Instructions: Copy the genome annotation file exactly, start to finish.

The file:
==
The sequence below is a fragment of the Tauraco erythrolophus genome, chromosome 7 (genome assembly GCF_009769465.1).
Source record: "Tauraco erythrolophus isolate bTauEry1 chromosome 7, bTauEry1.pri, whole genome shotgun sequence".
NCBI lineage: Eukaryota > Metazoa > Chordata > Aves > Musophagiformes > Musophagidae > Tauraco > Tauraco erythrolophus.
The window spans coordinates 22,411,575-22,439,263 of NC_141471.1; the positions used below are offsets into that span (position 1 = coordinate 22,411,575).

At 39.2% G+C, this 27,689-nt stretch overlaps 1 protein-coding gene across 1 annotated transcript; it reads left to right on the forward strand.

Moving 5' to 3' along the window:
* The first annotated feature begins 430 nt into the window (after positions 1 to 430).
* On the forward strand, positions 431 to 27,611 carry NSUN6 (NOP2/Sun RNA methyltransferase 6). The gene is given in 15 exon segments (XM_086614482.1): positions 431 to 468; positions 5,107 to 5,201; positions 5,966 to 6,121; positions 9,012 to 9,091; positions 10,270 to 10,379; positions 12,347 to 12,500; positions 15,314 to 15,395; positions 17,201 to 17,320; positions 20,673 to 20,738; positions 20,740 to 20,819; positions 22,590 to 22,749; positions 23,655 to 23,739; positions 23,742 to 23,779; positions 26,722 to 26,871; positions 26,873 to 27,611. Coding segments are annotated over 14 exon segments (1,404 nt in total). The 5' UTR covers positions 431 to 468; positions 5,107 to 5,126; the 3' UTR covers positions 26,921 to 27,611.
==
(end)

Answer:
The sequence below is a fragment of the Tauraco erythrolophus genome, chromosome 7 (genome assembly GCF_009769465.1).
Source record: "Tauraco erythrolophus isolate bTauEry1 chromosome 7, bTauEry1.pri, whole genome shotgun sequence".
NCBI lineage: Eukaryota > Metazoa > Chordata > Aves > Musophagiformes > Musophagidae > Tauraco > Tauraco erythrolophus.
The window spans coordinates 22,411,575-22,439,263 of NC_141471.1; the positions used below are offsets into that span (position 1 = coordinate 22,411,575).

At 39.2% G+C, this 27,689-nt stretch overlaps 1 protein-coding gene across 1 annotated transcript; it reads left to right on the forward strand.

Moving 5' to 3' along the window:
* The first annotated feature begins 430 nt into the window (after positions 1 to 430).
* On the forward strand, positions 431 to 27,611 carry NSUN6 (NOP2/Sun RNA methyltransferase 6). The gene is given in 15 exon segments (XM_086614482.1): positions 431 to 468; positions 5,107 to 5,201; positions 5,966 to 6,121; positions 9,012 to 9,091; positions 10,270 to 10,379; positions 12,347 to 12,500; positions 15,314 to 15,395; positions 17,201 to 17,320; positions 20,673 to 20,738; positions 20,740 to 20,819; positions 22,590 to 22,749; positions 23,655 to 23,739; positions 23,742 to 23,779; positions 26,722 to 26,871; positions 26,873 to 27,611. Coding segments are annotated over 14 exon segments (1,404 nt in total). The 5' UTR covers positions 431 to 468; positions 5,107 to 5,126; the 3' UTR covers positions 26,921 to 27,611.